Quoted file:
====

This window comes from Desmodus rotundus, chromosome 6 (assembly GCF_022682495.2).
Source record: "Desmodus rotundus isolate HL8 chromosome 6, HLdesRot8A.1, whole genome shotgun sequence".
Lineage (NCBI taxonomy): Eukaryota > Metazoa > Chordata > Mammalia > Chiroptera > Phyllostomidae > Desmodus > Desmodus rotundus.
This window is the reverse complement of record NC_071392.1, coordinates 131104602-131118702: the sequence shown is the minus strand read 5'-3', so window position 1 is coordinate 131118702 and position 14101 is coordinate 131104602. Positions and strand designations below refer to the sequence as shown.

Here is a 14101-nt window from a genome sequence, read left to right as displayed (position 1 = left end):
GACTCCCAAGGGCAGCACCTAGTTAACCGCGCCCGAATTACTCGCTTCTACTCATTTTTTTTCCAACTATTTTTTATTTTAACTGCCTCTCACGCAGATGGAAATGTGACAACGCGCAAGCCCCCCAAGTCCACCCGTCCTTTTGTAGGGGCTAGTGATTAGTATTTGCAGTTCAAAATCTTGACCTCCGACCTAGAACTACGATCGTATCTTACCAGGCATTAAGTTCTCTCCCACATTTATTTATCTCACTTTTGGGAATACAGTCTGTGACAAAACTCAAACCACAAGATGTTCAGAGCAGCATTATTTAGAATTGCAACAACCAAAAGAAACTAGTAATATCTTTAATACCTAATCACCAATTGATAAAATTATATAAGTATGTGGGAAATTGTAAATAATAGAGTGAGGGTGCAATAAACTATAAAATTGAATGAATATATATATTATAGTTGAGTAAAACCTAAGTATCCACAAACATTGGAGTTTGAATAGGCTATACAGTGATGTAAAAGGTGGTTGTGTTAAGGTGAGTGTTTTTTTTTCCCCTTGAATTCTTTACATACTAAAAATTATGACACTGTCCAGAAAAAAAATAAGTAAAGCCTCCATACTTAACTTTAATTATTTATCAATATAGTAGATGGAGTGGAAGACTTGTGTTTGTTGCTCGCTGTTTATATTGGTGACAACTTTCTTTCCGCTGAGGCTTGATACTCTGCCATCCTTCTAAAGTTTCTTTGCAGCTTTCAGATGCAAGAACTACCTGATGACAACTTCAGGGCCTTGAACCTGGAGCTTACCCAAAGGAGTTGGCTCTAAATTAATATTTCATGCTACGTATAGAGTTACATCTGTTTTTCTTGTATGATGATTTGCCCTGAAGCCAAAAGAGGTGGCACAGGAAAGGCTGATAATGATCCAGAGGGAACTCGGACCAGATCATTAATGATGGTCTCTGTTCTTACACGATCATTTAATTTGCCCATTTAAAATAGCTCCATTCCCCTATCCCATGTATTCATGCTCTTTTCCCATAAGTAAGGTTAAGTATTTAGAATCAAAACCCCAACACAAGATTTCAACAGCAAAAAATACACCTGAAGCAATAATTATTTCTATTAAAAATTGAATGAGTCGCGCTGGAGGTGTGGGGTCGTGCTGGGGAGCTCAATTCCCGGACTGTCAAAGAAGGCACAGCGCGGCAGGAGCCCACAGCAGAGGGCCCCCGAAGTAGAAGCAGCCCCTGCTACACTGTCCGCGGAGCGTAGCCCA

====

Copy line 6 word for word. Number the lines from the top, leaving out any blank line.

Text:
GACTCCCAAGGGCAGCACCTAGTTAACCGCGCCCGAATTACTCGCTTCTACTCATTTTTTTTCCAACTATTTTTTATTTTAACTGCCTCTCACGCAGATGGAAATGTGACAACGCGCAAGCCCCCCAAGTCCACCCGTCCTTTTGTAGGGGCTAGTGATTAGTATTTGCAGTTCAAAATCTTGACCTCCGACCTAGAACTACGATCGTATCTTACCAGGCATTAAGTTCTCTCCCACATTTATTTATCTCACTTTTGGGAATACAGTCTGTGACAAAACTCAAACCACAAGATGTTCAGAGCAGCATTATTTAGAATTGCAACAACCAAAAGAAACTAGTAATATCTTTAATACCTAATCACCAATTGATAAAATTATATAAGTATGTGGGAAATTGTAAATAATAGAGTGAGGGTGCAATAAACTATAAAATTGAATGAATATATATATTATAGTTGAGTAAAACCTAAGTATCCACAAACATTGGAGTTTGAATAGGCTATACAGTGATGTAAAAGGTGGTTGTGTTAAGGTGAGTGTTTTTTTTTCCCCTTGAATTCTTTACATACTAAAAATTATGACACTGTCCAGAAAAAAAATAAGTAAAGCCTCCATACTTAACTTTAATTATTTATCAATATAGTAGATGGAGTGGAAGACTTGTGTTTGTTGCTCGCTGTTTATATTGGTGACAACTTTCTTTCCGCTGAGGCTTGATACTCTGCCATCCTTCTAAAGTTTCTTTGCAGCTTTCAGATGCAAGAACTACCTGATGACAACTTCAGGGCCTTGAACCTGGAGCTTACCCAAAGGAGTTGGCTCTAAATTAATATTTCATGCTACGTATAGAGTTACATCTGTTTTTCTTGTATGATGATTTGCCCTGAAGCCAAAAGAGGTGGCACAGGAAAGGCTGATAATGATCCAGAGGGAACTCGGACCAGATCATTAATGATGGTCTCTGTTCTTACACGATCATTTAATTTGCCCATTTAAAATAGCTCCATTCCCCTATCCCATGTATTCATGCTCTTTTCCCATAAGTAAGGTTAAGTATTTAGAATCAAAACCCCAACACAAGATTTCAACAGCAAAAAATACACCTGAAGCAATAATTATTTCTATTAAAAATTGAATGAGTCGCGCTGGAGGTGTGGGGTCGTGCTGGGGAGCTCAATTCCCGGACTGTCAAAGAAGGCACAGCGCGGCAGGAGCCCACAGCAGAGGGCCCCCGAAGTAGAAGCAGCCCCTGCTACACTGTCCGCGGAGCGTAGCCCA